The British Ministry of Defense (MoD) will pay £250,000 (about $304,000) to have drones deliberately smashed into passenger jets, the UK’s Daily Mail reports. The crashes are part of a testing program that the Daily Mail calls “secretive,” designed to show what would happen if a drone collided with the window or the fuselage of a passenger plane.
The study has been ordered by the UK’s Department for Transport, the Civil Aviation Authority (CAA) and the Ministry of Defense. The tests are being performed in 5,000 miles of restricted airspace located in Snowdonia, Wales, by British defense conglomerate Qinetiq.
There have been increasing concerns that an accident between a drone and a passenger jet is inevitable, as the British press reports repeated “sightings” and “inquiries” of drones near airports. These include the now infamous report of a “near fatal collision” with a drone at Heathrow airport which the pilot later said might have been no more than a floating plastic bag. Officials have investigated 23 “near misses” in one six month period; but no damage or injury was reported.
‘We are conducting mid-air collision studies for the CAA to look at impact of aircraft with unmanned vehicles,’ said Dr. Peter Downer of the Ministry of Defense, the Daily Mail Reports.
‘There is a series of trials about the security risks and we need to continue this with a commercial study. There will be further studies of mid-air collisions of drone impact with fuselage and windows.’
There has been a long debate over the actual damage that might be caused by a drone hitting an airplane. Research reports based on computer simulations and mathematical assumptions differ widely in their conclusions: one report called the danger “catastrophic” while another calls it “minimal.” The British MoD study may settle the case once and for all.
Not everyone thinks tests like this are necessary – or that the entire burden for safety should be put on the drone operator. Jean-Cristophe Zufferey, CEO and co-founder of commercial drone company senseFly, says that the industry needs a long-term solution that improves communication for both parties. “While it’s important that we understand the risks of mid-air collisions, it’s more important that we find a solution,” says Zufferey. “Currently, drone operators don’t have the insight they need to avoid near-misses. This lack of awareness not only risks people’s safety, it burdens drone operators with full responsibility for flying safely. Both pilots and UAV operators need two-way, or bi-directional, awareness of one another’s flight paths to ensure that drone operators have the insight they need in order to change, pause or abort a flight and avoid collision.”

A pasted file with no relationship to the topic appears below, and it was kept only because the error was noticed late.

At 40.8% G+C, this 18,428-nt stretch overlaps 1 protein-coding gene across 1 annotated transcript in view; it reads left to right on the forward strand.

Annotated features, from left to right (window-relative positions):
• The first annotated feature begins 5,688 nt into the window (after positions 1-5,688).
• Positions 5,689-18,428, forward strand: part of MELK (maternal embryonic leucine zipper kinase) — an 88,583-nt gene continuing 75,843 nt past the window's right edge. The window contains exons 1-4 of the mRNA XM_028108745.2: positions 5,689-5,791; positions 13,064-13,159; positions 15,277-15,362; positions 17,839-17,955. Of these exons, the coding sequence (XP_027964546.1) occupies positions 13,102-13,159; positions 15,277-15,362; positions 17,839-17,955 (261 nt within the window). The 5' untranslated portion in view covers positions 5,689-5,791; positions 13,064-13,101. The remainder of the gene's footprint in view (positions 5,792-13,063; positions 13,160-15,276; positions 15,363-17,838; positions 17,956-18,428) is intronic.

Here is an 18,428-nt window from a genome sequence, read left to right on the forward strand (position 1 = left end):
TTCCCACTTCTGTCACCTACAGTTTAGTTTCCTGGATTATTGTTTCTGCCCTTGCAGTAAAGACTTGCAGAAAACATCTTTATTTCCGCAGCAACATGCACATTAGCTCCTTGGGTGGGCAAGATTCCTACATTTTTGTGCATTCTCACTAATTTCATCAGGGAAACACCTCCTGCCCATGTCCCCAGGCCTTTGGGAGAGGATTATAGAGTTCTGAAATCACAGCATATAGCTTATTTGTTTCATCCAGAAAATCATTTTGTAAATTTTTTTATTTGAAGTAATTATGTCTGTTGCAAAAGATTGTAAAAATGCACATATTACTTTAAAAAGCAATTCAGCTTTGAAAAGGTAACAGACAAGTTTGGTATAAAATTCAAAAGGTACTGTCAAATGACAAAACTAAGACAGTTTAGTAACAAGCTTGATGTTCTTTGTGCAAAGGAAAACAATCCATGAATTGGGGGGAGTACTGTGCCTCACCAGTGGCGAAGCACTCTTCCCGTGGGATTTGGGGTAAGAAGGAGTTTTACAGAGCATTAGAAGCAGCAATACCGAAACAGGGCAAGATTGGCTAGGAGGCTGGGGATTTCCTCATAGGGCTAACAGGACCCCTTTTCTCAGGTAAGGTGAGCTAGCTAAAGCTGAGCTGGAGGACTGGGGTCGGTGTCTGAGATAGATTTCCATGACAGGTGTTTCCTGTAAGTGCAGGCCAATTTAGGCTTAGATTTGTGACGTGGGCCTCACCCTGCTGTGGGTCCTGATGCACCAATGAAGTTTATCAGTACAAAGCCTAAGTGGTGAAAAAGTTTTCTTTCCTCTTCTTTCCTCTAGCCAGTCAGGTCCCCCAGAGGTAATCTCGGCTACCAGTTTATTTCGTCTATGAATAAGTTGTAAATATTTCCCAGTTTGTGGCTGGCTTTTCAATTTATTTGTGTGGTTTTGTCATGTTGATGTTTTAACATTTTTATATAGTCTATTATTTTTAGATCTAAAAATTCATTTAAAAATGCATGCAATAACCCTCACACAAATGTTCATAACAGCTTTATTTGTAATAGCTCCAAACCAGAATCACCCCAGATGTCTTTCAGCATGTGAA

SenseFly is working on a solution to the problem with flight-planning company AirNavigation. The “Safer Together” project is designed to help drone operators communicate with GA pilots in the first phase; a second phase will allow pilots to communicate with drone operators. “The initiative uses existing simple and affordable technologies to enable seamless integration and will bring bi-directional communication between manned and unmanned aircraft,” says Zufferey. “Near misses are a problem caused by a breakdown in communication and Safer Together is working to solve this problem.”